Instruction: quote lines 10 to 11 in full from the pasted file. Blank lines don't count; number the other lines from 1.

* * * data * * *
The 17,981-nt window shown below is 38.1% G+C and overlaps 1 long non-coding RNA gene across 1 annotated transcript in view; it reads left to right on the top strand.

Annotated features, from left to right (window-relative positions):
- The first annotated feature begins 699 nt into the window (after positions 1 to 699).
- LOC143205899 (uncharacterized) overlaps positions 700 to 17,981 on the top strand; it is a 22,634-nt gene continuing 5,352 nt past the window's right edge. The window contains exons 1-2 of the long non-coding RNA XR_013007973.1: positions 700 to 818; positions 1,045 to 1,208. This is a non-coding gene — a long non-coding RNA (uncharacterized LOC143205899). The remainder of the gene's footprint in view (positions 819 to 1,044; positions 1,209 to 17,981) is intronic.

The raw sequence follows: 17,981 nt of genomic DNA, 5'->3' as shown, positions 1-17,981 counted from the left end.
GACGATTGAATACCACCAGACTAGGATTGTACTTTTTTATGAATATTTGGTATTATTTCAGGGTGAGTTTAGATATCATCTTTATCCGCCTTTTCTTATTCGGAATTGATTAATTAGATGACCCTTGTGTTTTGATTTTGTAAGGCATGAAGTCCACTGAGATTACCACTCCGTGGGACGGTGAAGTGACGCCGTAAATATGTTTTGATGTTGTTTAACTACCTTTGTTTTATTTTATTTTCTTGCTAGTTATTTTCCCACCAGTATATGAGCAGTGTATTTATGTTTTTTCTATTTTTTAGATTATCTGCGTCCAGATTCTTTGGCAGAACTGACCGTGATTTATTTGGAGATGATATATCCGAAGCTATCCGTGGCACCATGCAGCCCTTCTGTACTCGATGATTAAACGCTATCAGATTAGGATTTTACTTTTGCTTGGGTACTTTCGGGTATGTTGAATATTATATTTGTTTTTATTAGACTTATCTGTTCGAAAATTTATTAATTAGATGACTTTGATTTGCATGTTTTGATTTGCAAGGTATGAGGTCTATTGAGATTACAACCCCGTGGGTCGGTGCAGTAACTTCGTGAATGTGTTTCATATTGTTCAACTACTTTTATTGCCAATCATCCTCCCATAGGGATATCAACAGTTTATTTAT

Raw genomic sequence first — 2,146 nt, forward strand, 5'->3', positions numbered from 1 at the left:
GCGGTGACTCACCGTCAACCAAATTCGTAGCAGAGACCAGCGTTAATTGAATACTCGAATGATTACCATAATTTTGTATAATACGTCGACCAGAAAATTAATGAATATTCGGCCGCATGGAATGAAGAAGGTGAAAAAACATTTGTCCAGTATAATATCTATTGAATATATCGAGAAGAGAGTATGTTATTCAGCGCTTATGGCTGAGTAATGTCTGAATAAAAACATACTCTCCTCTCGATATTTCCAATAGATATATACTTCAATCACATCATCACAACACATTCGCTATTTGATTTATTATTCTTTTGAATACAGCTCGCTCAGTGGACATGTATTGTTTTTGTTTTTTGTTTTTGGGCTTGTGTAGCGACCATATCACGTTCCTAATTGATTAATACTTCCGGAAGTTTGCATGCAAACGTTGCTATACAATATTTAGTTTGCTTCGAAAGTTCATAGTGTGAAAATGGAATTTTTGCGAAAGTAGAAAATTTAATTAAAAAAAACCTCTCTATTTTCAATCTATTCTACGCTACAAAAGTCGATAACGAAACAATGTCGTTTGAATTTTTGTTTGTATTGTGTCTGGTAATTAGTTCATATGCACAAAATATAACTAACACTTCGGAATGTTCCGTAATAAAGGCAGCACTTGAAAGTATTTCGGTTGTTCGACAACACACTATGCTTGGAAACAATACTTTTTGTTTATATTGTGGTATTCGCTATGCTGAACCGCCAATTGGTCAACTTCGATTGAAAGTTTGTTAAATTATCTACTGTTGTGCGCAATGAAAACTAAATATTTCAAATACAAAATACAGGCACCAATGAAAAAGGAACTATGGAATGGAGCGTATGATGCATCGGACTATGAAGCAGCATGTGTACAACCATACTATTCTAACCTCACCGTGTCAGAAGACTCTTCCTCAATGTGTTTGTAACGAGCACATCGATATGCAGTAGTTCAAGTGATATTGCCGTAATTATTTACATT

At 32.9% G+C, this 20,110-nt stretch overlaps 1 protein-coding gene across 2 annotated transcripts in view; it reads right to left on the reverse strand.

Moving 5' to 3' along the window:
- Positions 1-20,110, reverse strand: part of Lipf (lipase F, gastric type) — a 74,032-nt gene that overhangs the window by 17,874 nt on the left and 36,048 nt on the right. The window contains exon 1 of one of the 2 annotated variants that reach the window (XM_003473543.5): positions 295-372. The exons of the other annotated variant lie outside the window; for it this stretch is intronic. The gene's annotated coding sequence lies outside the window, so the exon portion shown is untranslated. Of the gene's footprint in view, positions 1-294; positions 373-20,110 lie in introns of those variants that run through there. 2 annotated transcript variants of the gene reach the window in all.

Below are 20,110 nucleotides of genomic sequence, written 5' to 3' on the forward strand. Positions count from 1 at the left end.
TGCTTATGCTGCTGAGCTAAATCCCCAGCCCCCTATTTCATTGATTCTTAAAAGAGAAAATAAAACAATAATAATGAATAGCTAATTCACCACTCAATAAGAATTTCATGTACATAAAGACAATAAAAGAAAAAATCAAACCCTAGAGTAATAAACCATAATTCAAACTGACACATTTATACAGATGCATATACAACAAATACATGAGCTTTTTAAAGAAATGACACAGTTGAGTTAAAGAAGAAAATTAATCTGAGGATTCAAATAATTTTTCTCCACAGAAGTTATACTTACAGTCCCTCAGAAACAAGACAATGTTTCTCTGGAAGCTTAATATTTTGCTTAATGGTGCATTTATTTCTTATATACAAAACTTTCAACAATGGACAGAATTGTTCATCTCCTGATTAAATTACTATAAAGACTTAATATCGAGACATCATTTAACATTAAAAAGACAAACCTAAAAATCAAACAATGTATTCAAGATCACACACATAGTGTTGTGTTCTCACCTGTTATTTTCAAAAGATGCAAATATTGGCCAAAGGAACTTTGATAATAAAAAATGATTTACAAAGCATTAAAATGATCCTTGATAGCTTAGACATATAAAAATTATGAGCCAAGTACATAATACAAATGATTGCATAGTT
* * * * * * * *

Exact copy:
Moving 5' to 3' along the window:
- Positions 1-20,110, reverse strand: part of Lipf (lipase F, gastric type) — a 74,032-nt gene that overhangs the window by 17,874 nt on the left and 36,048 nt on the right. The window contains exon 1 of one of the 2 annotated variants that reach the window (XM_003473543.5): positions 295-372. The exons of the other annotated variant lie outside the window; for it this stretch is intronic. The gene's annotated coding sequence lies outside the window, so the exon portion shown is untranslated. Of the gene's footprint in view, positions 1-294; positions 373-20,110 lie in introns of those variants that run through there. 2 annotated transcript variants of the gene reach the window in all.